Wrist Size May Be Best Gauge of Heart Risk in Kids, Teens
Wrist size may be a better predictor of heart health than BMI for growing kids.
April 12, 2011— -- Predicting an overweight child's risk of diabetes and heart disease may be as simple as measuring the size of his or her wrist, according to new research published by the American Heart Association. In the study, published in the latest addition of the journal Circulation, wrist size was linked to insulin resistance, a precursor for type 2 diabetes, in overweight kids and teens.
"This is the first evidence that wrist circumference is highly correlated to evidence of insulin resistance," Dr. Raffaella Buzzetti, senior study author and professor in the Department of Clinical Sciences at Sapienza University of Rome, Italy, said in a statement. "Wrist circumference is easily measured and if our work is confirmed by future studies, wrist circumference could someday be used to predict insulin resistance and cardiovascular disease risk."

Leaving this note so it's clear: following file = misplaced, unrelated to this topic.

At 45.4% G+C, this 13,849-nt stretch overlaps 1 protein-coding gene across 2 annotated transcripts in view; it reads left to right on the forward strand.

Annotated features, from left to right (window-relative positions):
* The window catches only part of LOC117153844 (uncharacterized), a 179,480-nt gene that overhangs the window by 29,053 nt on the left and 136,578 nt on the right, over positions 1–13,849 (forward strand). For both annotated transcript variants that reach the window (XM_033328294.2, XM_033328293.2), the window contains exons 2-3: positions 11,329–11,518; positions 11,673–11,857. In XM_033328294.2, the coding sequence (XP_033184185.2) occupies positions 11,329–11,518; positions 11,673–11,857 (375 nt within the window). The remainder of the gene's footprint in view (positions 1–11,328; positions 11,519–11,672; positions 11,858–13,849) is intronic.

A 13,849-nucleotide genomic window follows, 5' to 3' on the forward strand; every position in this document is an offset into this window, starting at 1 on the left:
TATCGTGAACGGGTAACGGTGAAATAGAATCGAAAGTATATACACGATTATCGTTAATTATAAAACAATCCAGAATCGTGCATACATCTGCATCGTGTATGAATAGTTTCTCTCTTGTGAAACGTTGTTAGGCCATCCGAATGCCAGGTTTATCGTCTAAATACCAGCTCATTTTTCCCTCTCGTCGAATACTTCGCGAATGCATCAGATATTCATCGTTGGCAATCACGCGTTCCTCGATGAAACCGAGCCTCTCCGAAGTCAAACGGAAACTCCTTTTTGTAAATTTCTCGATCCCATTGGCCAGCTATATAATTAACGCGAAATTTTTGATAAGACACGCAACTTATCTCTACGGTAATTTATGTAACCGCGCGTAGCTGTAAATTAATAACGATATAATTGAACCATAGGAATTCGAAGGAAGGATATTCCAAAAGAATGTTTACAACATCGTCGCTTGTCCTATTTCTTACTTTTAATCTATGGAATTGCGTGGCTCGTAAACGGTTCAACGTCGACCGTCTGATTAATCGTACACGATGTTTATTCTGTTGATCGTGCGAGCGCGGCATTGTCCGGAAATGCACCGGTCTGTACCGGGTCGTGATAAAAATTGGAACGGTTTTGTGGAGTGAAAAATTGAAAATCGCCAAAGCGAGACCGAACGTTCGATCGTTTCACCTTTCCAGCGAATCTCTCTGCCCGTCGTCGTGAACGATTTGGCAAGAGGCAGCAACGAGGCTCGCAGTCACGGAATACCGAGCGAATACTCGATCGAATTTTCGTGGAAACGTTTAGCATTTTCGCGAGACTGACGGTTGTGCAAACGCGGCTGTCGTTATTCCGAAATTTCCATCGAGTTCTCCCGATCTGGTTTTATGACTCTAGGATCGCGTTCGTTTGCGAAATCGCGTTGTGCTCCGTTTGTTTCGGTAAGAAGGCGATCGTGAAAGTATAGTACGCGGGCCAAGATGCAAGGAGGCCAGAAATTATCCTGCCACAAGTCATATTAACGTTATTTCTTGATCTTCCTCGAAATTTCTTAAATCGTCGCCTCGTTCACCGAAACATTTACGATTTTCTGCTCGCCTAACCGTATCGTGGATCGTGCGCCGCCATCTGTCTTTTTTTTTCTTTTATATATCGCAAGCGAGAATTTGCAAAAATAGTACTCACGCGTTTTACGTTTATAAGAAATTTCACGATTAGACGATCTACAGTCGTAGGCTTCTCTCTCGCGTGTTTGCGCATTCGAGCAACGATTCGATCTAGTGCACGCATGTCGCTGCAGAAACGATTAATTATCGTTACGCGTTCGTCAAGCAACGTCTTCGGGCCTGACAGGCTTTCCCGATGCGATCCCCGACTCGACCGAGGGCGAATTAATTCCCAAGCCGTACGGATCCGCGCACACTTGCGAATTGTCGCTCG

Though measuring body fat is usually a reliable predictor of insulin resistance and heart disease risk in adults, this is not always the case for kids because their bodies grow and change so rapidly during puberty. Typically, doctors will measure a teen's BMI (body mass index) by comparing height and weight. This may be a misleading gauge, however, especially for athletes who may have a high percentage of muscle, which weighs more than fat.
In the study, researchers analyzed how wrist size and BMI correlated with levels of insulin resistance. While BMI only accounted for 1 percent of variation in insulin resistance, the wrist measurement accounted for between 12 and 17 percent.